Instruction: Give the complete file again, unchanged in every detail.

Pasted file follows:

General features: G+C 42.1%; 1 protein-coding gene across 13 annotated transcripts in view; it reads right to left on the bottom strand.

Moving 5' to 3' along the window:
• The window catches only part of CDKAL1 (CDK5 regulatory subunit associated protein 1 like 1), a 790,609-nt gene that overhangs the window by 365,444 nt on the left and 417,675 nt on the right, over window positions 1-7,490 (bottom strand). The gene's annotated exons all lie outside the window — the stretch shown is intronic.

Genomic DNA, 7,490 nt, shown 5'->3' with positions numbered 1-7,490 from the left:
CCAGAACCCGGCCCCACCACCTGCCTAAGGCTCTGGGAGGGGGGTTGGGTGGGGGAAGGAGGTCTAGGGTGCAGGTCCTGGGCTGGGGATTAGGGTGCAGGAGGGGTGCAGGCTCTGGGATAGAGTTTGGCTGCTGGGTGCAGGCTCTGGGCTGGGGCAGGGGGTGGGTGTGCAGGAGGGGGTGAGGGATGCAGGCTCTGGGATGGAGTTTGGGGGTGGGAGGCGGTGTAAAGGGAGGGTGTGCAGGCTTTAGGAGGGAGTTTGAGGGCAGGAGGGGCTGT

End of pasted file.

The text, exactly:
General features: G+C 42.1%; 1 protein-coding gene across 13 annotated transcripts in view; it reads right to left on the bottom strand.

Moving 5' to 3' along the window:
• The window catches only part of CDKAL1 (CDK5 regulatory subunit associated protein 1 like 1), a 790,609-nt gene that overhangs the window by 365,444 nt on the left and 417,675 nt on the right, over window positions 1-7,490 (bottom strand). The gene's annotated exons all lie outside the window — the stretch shown is intronic.

Genomic DNA, 7,490 nt, shown 5'->3' with positions numbered 1-7,490 from the left:
CCAGAACCCGGCCCCACCACCTGCCTAAGGCTCTGGGAGGGGGGTTGGGTGGGGGAAGGAGGTCTAGGGTGCAGGTCCTGGGCTGGGGATTAGGGTGCAGGAGGGGTGCAGGCTCTGGGATAGAGTTTGGCTGCTGGGTGCAGGCTCTGGGCTGGGGCAGGGGGTGGGTGTGCAGGAGGGGGTGAGGGATGCAGGCTCTGGGATGGAGTTTGGGGGTGGGAGGCGGTGTAAAGGGAGGGTGTGCAGGCTTTAGGAGGGAGTTTGAGGGCAGGAGGGGCTGT